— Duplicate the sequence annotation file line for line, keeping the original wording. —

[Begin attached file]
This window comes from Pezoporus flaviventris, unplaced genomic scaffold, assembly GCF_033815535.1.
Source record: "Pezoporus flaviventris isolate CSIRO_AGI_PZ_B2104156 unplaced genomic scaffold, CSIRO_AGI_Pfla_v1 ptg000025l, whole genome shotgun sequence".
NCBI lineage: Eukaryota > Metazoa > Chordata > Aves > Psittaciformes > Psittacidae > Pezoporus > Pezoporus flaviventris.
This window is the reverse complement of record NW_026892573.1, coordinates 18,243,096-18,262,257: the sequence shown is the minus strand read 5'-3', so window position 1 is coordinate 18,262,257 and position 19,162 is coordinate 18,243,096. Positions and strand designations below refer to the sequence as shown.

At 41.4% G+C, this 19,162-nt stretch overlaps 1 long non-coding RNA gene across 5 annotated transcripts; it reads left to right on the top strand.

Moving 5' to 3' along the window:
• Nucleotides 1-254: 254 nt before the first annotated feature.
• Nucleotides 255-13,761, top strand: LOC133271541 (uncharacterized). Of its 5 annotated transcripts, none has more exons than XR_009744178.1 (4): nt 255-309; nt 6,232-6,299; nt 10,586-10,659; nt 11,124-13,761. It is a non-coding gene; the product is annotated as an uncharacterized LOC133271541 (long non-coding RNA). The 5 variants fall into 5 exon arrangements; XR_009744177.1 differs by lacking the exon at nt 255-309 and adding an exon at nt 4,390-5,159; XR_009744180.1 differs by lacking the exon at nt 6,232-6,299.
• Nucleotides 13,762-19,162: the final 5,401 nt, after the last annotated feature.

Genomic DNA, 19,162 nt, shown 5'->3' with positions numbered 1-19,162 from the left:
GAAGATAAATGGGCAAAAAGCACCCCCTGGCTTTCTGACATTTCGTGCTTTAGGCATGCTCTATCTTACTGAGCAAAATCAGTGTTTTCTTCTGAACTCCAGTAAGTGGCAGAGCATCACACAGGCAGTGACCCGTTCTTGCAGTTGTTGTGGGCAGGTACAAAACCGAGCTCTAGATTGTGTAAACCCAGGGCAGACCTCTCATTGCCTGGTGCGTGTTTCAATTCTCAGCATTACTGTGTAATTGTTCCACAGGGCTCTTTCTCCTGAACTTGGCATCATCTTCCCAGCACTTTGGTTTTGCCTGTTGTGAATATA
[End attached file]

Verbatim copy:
This window comes from Pezoporus flaviventris, unplaced genomic scaffold, assembly GCF_033815535.1.
Source record: "Pezoporus flaviventris isolate CSIRO_AGI_PZ_B2104156 unplaced genomic scaffold, CSIRO_AGI_Pfla_v1 ptg000025l, whole genome shotgun sequence".
NCBI lineage: Eukaryota > Metazoa > Chordata > Aves > Psittaciformes > Psittacidae > Pezoporus > Pezoporus flaviventris.
This window is the reverse complement of record NW_026892573.1, coordinates 18,243,096-18,262,257: the sequence shown is the minus strand read 5'-3', so window position 1 is coordinate 18,262,257 and position 19,162 is coordinate 18,243,096. Positions and strand designations below refer to the sequence as shown.

At 41.4% G+C, this 19,162-nt stretch overlaps 1 long non-coding RNA gene across 5 annotated transcripts; it reads left to right on the top strand.

Moving 5' to 3' along the window:
• Nucleotides 1-254: 254 nt before the first annotated feature.
• Nucleotides 255-13,761, top strand: LOC133271541 (uncharacterized). Of its 5 annotated transcripts, none has more exons than XR_009744178.1 (4): nt 255-309; nt 6,232-6,299; nt 10,586-10,659; nt 11,124-13,761. It is a non-coding gene; the product is annotated as an uncharacterized LOC133271541 (long non-coding RNA). The 5 variants fall into 5 exon arrangements; XR_009744177.1 differs by lacking the exon at nt 255-309 and adding an exon at nt 4,390-5,159; XR_009744180.1 differs by lacking the exon at nt 6,232-6,299.
• Nucleotides 13,762-19,162: the final 5,401 nt, after the last annotated feature.

Genomic DNA, 19,162 nt, shown 5'->3' with positions numbered 1-19,162 from the left:
GAAGATAAATGGGCAAAAAGCACCCCCTGGCTTTCTGACATTTCGTGCTTTAGGCATGCTCTATCTTACTGAGCAAAATCAGTGTTTTCTTCTGAACTCCAGTAAGTGGCAGAGCATCACACAGGCAGTGACCCGTTCTTGCAGTTGTTGTGGGCAGGTACAAAACCGAGCTCTAGATTGTGTAAACCCAGGGCAGACCTCTCATTGCCTGGTGCGTGTTTCAATTCTCAGCATTACTGTGTAATTGTTCCACAGGGCTCTTTCTCCTGAACTTGGCATCATCTTCCCAGCACTTTGGTTTTGCCTGTTGTGAATATA